• whether this had any impact upon any defence eBay could raise
The trade objected to by L’Oréal included:
  • use of their trademarks as keywords;
  • trade in counterfeit goods;
  • trade in unpackaged goods;
  • parallel imports of products not intended for the European Economic Area (EEA) or the European Union; and
  • the sale of tester products (samples not intended for sale to consumers).
The advocate general's opinion was as follows:
  • Tester and other sample bottles marked 'not for sale' or 'not for individual sale' and not intended for sale to customers and supplied authorised dealers (without charge) are not "put on the market" within the EEA (within the meaning of Article 7(1) of the First Trademarks Directive (89/104/EEC)) and, therefore, the trademark proprietor's ability to assert his rights in relation to them is not exhausted.
  • Trademark rights may also be asserted against goods offered for sale on eBay aimed at EEA consumers, which have not yet been "put on the market" with the consent of the proprietor in the EEA.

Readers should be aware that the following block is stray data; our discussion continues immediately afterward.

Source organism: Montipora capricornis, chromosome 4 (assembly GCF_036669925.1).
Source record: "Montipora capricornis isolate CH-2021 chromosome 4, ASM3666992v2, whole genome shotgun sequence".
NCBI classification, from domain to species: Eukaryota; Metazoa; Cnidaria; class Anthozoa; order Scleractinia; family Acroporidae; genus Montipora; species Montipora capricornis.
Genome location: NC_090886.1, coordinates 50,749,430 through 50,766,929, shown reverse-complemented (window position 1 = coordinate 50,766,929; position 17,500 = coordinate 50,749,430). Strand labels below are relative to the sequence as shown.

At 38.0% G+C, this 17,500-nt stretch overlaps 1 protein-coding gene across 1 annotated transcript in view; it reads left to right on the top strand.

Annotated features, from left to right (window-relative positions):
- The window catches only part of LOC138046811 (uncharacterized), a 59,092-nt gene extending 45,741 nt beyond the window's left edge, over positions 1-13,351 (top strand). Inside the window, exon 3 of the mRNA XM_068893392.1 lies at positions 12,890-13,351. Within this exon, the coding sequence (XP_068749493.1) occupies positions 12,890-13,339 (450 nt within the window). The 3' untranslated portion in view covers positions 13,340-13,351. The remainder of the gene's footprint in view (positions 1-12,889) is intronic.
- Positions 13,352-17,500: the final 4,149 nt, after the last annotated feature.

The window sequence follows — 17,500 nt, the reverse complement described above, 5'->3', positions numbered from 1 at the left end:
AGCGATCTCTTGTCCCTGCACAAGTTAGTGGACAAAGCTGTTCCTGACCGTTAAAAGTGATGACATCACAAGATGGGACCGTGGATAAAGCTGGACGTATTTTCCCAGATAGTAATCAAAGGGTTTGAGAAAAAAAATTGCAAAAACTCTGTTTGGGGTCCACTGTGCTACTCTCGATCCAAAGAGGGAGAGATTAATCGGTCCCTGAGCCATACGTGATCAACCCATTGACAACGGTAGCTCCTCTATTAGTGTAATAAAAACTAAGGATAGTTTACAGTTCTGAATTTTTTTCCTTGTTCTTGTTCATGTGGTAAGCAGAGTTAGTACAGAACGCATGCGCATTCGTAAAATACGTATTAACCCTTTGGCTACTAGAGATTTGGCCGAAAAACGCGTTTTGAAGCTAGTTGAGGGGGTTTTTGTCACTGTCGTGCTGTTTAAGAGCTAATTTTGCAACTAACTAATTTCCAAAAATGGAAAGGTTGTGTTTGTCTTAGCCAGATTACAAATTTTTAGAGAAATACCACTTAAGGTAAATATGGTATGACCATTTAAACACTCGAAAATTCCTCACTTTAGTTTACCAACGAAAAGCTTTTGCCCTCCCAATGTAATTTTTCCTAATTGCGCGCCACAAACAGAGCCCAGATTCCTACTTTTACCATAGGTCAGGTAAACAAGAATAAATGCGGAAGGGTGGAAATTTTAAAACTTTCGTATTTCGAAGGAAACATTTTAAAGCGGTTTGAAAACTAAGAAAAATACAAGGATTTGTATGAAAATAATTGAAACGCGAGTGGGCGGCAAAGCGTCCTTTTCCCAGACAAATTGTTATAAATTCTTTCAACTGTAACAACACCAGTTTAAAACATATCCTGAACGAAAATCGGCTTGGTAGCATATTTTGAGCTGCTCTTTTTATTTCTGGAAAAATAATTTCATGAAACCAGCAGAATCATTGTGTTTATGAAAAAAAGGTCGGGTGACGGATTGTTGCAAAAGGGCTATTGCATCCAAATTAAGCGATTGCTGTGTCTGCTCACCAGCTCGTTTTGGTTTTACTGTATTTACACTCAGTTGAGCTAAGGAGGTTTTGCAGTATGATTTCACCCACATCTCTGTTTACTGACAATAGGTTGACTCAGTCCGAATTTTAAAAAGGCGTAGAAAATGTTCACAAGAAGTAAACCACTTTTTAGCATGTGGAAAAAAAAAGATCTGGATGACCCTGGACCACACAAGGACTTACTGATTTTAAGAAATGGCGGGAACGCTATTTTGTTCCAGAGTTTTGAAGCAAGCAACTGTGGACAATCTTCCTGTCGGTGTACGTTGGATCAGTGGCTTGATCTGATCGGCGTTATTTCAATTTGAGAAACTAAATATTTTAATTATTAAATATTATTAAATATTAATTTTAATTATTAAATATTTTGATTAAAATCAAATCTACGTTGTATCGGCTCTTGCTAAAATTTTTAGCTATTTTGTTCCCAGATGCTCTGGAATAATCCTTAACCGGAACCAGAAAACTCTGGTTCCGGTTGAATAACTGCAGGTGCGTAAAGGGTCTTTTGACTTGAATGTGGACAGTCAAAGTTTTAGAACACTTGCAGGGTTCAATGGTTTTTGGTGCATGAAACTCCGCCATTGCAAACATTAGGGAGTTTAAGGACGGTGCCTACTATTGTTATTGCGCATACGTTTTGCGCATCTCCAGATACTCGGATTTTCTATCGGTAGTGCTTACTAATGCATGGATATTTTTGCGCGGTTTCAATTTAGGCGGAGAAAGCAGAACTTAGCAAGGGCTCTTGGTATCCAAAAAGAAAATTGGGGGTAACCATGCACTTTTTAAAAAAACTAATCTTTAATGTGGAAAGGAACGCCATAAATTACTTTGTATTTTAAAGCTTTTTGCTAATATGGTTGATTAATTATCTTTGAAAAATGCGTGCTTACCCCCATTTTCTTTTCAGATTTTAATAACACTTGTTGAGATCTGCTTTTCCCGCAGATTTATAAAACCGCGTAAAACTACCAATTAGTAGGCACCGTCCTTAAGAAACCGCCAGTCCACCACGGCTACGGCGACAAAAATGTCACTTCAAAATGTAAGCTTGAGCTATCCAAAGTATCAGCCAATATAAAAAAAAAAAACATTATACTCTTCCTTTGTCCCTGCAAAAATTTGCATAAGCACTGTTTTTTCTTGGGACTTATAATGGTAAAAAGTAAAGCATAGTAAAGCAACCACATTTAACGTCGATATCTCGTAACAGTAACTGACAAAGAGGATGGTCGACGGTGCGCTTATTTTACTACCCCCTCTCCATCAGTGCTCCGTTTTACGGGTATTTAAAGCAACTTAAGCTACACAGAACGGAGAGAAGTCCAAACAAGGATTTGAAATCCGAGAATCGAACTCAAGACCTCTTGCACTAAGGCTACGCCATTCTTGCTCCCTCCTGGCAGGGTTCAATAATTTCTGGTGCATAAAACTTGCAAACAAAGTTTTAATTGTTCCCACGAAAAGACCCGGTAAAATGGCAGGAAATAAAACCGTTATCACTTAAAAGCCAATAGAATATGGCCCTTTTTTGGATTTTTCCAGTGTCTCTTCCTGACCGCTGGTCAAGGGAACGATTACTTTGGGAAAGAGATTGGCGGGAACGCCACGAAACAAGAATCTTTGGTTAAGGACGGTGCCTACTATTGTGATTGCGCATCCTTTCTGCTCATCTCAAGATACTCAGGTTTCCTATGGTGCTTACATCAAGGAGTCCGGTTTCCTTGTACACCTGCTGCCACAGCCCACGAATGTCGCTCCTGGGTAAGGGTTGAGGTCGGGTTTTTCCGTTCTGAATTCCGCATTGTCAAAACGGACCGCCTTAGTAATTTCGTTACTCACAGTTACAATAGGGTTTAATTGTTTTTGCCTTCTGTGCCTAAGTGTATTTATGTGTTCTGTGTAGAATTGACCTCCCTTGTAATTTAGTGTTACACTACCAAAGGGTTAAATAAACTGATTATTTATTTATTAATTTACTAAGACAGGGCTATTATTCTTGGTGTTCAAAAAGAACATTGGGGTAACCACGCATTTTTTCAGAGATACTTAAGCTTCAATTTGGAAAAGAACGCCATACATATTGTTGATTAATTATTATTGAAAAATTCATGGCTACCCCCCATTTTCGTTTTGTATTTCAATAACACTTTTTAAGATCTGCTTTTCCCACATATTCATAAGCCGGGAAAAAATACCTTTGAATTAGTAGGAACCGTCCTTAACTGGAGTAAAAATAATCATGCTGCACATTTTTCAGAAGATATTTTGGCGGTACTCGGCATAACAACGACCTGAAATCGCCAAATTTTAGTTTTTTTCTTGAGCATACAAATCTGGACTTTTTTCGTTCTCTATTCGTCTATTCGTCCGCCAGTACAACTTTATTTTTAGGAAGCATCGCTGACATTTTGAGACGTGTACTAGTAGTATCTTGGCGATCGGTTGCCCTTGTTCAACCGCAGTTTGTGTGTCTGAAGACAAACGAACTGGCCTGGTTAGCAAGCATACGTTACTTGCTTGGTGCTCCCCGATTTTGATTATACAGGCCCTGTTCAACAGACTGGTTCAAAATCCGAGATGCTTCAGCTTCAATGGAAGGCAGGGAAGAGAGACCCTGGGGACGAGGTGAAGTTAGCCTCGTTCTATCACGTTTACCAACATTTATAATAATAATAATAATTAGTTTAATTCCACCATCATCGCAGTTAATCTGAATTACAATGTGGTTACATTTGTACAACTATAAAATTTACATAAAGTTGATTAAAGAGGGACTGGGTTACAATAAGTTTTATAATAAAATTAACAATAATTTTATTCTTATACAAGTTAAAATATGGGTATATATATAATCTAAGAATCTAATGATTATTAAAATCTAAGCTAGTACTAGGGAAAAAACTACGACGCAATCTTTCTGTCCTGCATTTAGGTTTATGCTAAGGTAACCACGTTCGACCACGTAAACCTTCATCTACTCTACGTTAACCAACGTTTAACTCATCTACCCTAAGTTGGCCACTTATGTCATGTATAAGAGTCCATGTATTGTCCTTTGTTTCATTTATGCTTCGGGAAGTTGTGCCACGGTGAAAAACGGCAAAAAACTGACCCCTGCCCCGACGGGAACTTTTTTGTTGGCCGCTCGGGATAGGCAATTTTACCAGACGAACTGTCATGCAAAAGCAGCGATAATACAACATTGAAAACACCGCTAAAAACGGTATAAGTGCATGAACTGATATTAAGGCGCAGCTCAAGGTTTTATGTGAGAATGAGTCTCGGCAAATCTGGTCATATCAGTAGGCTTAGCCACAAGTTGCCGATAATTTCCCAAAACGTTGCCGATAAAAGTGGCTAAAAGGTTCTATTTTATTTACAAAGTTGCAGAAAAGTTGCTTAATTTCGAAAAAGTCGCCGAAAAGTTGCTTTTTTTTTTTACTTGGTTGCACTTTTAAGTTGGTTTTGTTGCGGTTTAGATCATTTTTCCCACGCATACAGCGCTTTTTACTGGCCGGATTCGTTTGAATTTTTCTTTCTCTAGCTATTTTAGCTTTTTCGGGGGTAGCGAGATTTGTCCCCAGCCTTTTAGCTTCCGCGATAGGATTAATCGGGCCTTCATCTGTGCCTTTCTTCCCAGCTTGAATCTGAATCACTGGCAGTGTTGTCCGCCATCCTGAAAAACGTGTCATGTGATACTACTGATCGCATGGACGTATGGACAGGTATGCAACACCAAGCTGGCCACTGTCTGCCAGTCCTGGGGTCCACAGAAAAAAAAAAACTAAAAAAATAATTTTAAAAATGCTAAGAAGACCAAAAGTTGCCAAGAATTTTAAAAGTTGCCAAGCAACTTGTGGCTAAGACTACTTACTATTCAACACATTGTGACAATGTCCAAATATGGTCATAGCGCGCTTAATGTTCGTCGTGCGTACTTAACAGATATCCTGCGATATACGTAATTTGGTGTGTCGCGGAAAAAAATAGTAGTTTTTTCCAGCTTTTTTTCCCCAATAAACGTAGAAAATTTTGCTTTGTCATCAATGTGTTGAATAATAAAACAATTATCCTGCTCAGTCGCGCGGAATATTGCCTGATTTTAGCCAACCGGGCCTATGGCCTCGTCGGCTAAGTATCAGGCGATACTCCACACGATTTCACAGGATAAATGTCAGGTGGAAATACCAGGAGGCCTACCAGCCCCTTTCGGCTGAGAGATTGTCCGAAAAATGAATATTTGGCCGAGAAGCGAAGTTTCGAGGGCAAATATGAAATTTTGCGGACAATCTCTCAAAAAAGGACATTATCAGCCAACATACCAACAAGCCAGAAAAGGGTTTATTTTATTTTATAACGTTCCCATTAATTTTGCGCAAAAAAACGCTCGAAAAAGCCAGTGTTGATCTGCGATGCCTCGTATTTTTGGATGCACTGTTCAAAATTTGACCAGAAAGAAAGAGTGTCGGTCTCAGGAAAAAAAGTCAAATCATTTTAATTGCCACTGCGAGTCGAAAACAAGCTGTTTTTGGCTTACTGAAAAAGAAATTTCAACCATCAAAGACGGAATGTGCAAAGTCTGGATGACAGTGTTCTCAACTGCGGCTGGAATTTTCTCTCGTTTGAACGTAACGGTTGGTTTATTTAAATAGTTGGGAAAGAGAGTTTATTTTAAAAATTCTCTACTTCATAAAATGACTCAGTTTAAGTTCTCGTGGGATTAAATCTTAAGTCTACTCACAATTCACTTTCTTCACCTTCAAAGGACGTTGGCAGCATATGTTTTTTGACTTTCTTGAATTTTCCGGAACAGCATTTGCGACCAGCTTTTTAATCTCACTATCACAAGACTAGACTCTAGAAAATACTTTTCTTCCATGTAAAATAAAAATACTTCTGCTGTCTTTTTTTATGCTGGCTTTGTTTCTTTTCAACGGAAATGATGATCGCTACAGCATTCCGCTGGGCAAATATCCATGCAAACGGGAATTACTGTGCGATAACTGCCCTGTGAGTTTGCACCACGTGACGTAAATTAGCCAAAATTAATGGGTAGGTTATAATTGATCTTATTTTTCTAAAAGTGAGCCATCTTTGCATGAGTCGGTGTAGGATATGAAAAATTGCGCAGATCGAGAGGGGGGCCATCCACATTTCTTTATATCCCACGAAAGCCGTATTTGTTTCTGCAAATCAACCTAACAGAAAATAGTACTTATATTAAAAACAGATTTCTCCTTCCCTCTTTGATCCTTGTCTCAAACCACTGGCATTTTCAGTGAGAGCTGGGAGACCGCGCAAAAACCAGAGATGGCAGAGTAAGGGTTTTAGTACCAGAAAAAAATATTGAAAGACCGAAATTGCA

• Un-boxing: in relation to luxury goods, the removal of outer packaging could constitute damage to the function of the trademark of indicating origin and the quality of the goods and to the reputation of the trademark. Therefore, it could be actionable by the proprietor.
  • Keywords: by reserving L’Oréal's trademarks as keywords, eBay was using these marks in relation to the goods (since it provides an alternative purchasing source which coexists with the official distribution network), but the use of such keywords does not necessarily result in misleading the consumers as to the origin of the goods offered. In cases where the advertisement in relation to which the keywords are used is not misleading the consumers as to the origin of the goods, the function of the trademark in indicating the origin of the product is not likely to be jeopardised.